If you welcomed a Christmas tree into your home this year you're obviously going to need something to decorate it with besides that string of lights leftover from your college dorm. Luckily you can create your own tree ornaments with ingredients already in your kitchen cupboard. It takes a little effort to make some of these ornaments but it's a heck of a lot cheaper than buying them in a store. So fix a big batch of winter cocktails, throw on some Christmas tunes and get decorating.

  • Popcorn and Cranberry Strands: These strands are incredible easy and very inexpensive and add a nice contrast against the dark green of an evergreen tree. Pop a large bowl of popcorn (air popper works best because you don't have to use oil) and set aside a cup or two of fresh cranberries. Thread a needle with string—or you can use a large gauge needle and unwaxed dental floss—but don't cut it from the spool. Carefully string pieces of popcorn one-by-one, alternating every few inches with a cranberry or two. Depending on the size of your tree, you may need to create multiple strands and then tie them together to avoid any tangling.
  • Clove-Studded Oranges: Not only are these golden orbs beautiful to look at, the combination of citrus and spice will make your entire apartment smell spicy and festive. In order to hang your orange, you'll need to use ribbon to make a little harness (instruction video here), otherwise you can just make a few of them and set them in a nice-looking bowl. To create the ornament: using a knitting needle or a small nail, gently puncture the flesh or the orange, creating lots of tiny holes where you'll push in the cloves. You can do a traditional striped design or make any shape you want. Push the pointed end of the cloves into the hole up to the bulb at the end. Just keep in mind, these puppies are heavy, so chose your branch with care.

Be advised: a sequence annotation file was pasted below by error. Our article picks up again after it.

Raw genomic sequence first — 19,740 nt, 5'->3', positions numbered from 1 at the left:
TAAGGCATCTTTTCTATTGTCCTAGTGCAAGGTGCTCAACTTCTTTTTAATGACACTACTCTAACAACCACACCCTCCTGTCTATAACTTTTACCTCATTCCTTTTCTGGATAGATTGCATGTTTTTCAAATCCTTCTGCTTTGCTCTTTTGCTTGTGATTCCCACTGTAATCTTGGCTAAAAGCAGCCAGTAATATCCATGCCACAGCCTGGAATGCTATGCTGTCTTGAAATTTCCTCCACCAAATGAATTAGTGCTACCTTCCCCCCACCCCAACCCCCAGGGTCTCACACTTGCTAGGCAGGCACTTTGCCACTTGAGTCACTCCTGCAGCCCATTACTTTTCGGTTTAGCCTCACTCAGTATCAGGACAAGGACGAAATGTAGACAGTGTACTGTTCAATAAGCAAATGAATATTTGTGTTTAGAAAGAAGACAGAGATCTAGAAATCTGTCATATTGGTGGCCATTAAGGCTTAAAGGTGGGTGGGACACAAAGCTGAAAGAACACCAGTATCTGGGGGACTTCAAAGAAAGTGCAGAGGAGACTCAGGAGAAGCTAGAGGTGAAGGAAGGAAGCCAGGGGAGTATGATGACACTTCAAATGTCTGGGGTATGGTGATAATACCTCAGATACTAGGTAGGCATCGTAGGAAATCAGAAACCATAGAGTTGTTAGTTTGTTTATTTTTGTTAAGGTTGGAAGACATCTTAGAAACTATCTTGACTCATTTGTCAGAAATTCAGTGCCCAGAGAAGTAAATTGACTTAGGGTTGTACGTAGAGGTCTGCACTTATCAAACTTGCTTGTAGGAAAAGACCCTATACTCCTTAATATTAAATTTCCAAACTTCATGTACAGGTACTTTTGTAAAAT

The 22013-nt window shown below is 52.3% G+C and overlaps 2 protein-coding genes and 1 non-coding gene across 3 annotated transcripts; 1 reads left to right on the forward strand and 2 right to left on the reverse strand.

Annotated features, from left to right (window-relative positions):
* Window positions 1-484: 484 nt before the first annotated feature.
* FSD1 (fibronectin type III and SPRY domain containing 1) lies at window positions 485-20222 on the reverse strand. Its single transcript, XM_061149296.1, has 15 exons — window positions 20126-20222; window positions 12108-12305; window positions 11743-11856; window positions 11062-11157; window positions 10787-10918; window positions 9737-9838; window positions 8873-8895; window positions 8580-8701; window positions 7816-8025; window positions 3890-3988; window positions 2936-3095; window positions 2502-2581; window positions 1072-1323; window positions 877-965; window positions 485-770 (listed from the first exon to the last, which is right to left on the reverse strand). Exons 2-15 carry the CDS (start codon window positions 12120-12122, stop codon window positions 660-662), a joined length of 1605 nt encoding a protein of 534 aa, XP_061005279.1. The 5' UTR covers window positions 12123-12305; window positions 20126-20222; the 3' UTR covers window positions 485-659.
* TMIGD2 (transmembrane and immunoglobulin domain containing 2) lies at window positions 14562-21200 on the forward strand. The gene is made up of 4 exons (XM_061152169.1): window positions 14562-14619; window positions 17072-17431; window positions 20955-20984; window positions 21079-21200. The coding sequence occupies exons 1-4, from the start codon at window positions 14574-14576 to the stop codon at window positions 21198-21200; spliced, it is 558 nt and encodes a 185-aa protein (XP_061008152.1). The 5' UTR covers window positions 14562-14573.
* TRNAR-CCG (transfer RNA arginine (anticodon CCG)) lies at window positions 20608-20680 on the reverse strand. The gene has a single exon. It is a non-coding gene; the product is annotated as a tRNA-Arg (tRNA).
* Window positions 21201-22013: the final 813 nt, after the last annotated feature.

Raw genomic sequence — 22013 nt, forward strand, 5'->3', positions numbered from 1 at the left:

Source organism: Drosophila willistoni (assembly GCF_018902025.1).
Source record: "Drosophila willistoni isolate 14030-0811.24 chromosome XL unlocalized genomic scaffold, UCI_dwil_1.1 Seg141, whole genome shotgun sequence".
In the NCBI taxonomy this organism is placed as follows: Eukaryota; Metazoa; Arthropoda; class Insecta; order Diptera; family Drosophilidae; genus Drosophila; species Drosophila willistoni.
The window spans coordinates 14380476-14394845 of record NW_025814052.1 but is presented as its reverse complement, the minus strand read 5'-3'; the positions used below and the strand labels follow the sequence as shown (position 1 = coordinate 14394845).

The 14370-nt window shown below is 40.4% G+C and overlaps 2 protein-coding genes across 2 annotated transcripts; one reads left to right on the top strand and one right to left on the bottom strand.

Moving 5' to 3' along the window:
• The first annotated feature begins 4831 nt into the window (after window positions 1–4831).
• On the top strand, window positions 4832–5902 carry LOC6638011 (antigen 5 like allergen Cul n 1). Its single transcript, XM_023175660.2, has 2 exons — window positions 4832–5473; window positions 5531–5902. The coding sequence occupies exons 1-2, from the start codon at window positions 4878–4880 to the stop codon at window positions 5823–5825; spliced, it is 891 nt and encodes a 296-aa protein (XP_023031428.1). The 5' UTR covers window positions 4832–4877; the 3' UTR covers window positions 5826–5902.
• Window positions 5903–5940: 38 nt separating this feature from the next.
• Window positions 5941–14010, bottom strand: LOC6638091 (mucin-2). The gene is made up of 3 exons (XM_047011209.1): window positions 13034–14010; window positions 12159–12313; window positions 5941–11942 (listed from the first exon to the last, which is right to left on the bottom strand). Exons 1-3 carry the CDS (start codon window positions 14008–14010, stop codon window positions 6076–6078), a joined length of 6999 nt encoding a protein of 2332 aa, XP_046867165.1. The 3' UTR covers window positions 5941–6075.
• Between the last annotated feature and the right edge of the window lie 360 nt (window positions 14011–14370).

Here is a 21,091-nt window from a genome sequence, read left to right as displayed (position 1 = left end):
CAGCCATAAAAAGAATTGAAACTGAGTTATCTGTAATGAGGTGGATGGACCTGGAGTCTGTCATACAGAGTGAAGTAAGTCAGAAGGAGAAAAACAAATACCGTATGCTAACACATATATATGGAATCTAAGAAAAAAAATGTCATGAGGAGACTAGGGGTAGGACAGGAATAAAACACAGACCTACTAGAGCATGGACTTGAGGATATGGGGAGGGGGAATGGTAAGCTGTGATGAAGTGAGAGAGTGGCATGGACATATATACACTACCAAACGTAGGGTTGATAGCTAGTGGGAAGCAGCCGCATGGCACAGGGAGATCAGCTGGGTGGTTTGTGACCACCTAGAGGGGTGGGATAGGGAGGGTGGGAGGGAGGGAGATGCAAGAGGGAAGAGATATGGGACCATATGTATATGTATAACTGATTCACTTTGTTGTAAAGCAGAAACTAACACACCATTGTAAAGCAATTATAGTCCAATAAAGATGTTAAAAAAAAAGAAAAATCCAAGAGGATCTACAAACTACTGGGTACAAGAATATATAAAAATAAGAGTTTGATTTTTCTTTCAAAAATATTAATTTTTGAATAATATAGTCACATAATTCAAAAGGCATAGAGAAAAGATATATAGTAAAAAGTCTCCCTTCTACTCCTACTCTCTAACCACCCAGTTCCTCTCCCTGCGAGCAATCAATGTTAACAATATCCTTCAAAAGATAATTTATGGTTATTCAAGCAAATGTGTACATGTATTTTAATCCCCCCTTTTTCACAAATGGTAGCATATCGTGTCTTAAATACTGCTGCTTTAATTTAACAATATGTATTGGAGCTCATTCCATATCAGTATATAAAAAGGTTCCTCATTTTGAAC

• Gingerbread/Salt Dough Ornaments: Baked ornaments can be created in any shape, size, color or design, meaning you can make them to match whatever color scheme you want. This step-by-step guide from The Imagination Tree takes you through making salt dough ornaments, which are very easy to make but are, sadly, inedible. The Kitchn has a great guide for Gingerbread ornaments that are both functional and tasty. Regardless of which recipe you use, the finished product can be decorated with frosting, glitter or paint.
  • Blown Egg Ornaments: Though typically an Easter-time craft, blown eggs are just as easily translated into Christmas ornaments. Poke holes in both ends of the egg and blow out the white and yolk. The eggs can then be dipped in food coloring or decorated with glue and glitter. String a thin ribbon through both holes, knotting the bottom so it doesn't pull through, for easy hanging.
  • Ice Cream Cone Christmas Trees: Sugar cones do a remarkable impersonation of a Christmas tree when turned upside down. Dye some vanilla frosting with green food coloring then spoon onto the cones, leaving a little bit unfrosted at the bottom. While the frosting is still wet, garnish with candies (rainbow sprinkles, gumdrops, M&Ms, coconut flakes, whatever) to resemble little ornaments. The trees can either decorate a table top or you can carefully poke a hole through the top and string with ribbon to hang from a tree.

Or you can just be extra lazy and tie a ribbon around a candy cane. No judgements!